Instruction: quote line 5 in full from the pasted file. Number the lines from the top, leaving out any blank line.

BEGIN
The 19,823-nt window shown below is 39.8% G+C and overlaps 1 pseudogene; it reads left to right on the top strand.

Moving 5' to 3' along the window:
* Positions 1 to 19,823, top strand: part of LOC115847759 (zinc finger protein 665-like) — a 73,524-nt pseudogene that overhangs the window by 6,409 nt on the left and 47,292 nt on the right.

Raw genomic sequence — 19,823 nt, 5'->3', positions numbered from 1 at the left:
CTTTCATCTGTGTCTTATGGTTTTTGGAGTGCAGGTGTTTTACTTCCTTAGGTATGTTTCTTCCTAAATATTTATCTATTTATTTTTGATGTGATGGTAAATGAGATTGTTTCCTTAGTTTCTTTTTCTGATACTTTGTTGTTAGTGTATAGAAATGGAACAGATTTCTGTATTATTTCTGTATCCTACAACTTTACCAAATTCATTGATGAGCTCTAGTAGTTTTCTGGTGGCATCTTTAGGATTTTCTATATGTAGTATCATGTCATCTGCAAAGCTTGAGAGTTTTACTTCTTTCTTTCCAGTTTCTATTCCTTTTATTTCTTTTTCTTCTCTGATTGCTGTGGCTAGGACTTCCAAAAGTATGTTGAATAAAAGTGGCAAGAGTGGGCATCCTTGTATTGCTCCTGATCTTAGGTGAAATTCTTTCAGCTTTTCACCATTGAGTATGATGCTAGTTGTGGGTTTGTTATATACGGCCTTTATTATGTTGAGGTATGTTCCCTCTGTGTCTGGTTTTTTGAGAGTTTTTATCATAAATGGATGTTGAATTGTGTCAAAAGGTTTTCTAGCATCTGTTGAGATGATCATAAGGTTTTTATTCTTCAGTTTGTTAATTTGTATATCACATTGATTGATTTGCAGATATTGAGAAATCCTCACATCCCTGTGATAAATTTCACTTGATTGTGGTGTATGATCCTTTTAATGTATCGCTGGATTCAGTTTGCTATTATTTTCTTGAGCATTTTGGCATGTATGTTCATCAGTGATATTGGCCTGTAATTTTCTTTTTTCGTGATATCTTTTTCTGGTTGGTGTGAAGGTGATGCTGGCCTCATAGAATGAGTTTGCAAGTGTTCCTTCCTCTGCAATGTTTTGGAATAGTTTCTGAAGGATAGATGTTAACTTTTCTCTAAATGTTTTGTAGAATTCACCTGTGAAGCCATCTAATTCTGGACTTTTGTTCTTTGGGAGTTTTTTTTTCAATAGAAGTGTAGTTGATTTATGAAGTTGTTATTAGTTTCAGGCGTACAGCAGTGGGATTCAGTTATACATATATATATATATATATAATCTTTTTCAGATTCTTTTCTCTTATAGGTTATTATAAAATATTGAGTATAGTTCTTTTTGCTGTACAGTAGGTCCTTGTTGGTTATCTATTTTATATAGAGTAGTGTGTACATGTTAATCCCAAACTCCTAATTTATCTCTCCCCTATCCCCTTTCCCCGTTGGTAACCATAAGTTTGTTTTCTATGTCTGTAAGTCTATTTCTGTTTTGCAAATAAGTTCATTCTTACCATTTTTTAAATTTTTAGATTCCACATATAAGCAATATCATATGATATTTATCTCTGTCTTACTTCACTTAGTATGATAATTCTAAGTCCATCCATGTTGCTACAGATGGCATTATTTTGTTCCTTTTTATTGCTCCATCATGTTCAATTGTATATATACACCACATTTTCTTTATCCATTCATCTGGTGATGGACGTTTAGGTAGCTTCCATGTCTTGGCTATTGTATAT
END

CTTTCATCTGTGTCTTATGGTTTTTGGAGTGCAGGTGTTTTACTTCCTTAGGTATGTTTCTTCCTAAATATTTATCTATTTATTTTTGATGTGATGGTAAATGAGATTGTTTCCTTAGTTTCTTTTTCTGATACTTTGTTGTTAGTGTATAGAAATGGAACAGATTTCTGTATTATTTCTGTATCCTACAACTTTACCAAATTCATTGATGAGCTCTAGTAGTTTTCTGGTGGCATCTTTAGGATTTTCTATATGTAGTATCATGTCATCTGCAAAGCTTGAGAGTTTTACTTCTTTCTTTCCAGTTTCTATTCCTTTTATTTCTTTTTCTTCTCTGATTGCTGTGGCTAGGACTTCCAAAAGTATGTTGAATAAAAGTGGCAAGAGTGGGCATCCTTGTATTGCTCCTGATCTTAGGTGAAATTCTTTCAGCTTTTCACCATTGAGTATGATGCTAGTTGTGGGTTTGTTATATACGGCCTTTATTATGTTGAGGTATGTTCCCTCTGTGTCTGGTTTTTTGAGAGTTTTTATCATAAATGGATGTTGAATTGTGTCAAAAGGTTTTCTAGCATCTGTTGAGATGATCATAAGGTTTTTATTCTTCAGTTTGTTAATTTGTATATCACATTGATTGATTTGCAGATATTGAGAAATCCTCACATCCCTGTGATAAATTTCACTTGATTGTGGTGTATGATCCTTTTAATGTATCGCTGGATTCAGTTTGCTATTATTTTCTTGAGCATTTTGGCATGTATGTTCATCAGTGATATTGGCCTGTAATTTTCTTTTTTCGTGATATCTTTTTCTGGTTGGTGTGAAGGTGATGCTGGCCTCATAGAATGAGTTTGCAAGTGTTCCTTCCTCTGCAATGTTTTGGAATAGTTTCTGAAGGATAGATGTTAACTTTTCTCTAAATGTTTTGTAGAATTCACCTGTGAAGCCATCTAATTCTGGACTTTTGTTCTTTGGGAGTTTTTTTTTCAATAGAAGTGTAGTTGATTTATGAAGTTGTTATTAGTTTCAGGCGTACAGCAGTGGGATTCAGTTATACATATATATATATATATATAATCTTTTTCAGATTCTTTTCTCTTATAGGTTATTATAAAATATTGAGTATAGTTCTTTTTGCTGTACAGTAGGTCCTTGTTGGTTATCTATTTTATATAGAGTAGTGTGTACATGTTAATCCCAAACTCCTAATTTATCTCTCCCCTATCCCCTTTCCCCGTTGGTAACCATAAGTTTGTTTTCTATGTCTGTAAGTCTATTTCTGTTTTGCAAATAAGTTCATTCTTACCATTTTTTAAATTTTTAGATTCCACATATAAGCAATATCATATGATATTTATCTCTGTCTTACTTCACTTAGTATGATAATTCTAAGTCCATCCATGTTGCTACAGATGGCATTATTTTGTTCCTTTTTATTGCTCCATCATGTTCAATTGTATATATACACCACATTTTCTTTATCCATTCATCTGGTGATGGACGTTTAGGTAGCTTCCATGTCTTGGCTATTGTATAT